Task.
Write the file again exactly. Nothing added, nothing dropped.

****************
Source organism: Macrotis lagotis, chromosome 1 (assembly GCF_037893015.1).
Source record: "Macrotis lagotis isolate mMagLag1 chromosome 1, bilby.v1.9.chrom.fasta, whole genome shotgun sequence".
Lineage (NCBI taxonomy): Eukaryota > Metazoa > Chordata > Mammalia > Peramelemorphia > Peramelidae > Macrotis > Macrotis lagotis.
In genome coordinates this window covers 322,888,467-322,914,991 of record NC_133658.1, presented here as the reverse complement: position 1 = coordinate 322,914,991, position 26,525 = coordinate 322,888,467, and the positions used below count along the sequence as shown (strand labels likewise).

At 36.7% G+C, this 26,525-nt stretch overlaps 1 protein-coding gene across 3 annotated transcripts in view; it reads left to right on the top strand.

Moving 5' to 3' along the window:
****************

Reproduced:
Source organism: Macrotis lagotis, chromosome 1 (assembly GCF_037893015.1).
Source record: "Macrotis lagotis isolate mMagLag1 chromosome 1, bilby.v1.9.chrom.fasta, whole genome shotgun sequence".
Lineage (NCBI taxonomy): Eukaryota > Metazoa > Chordata > Mammalia > Peramelemorphia > Peramelidae > Macrotis > Macrotis lagotis.
In genome coordinates this window covers 322,888,467-322,914,991 of record NC_133658.1, presented here as the reverse complement: position 1 = coordinate 322,914,991, position 26,525 = coordinate 322,888,467, and the positions used below count along the sequence as shown (strand labels likewise).

At 36.7% G+C, this 26,525-nt stretch overlaps 1 protein-coding gene across 3 annotated transcripts in view; it reads left to right on the top strand.

Moving 5' to 3' along the window: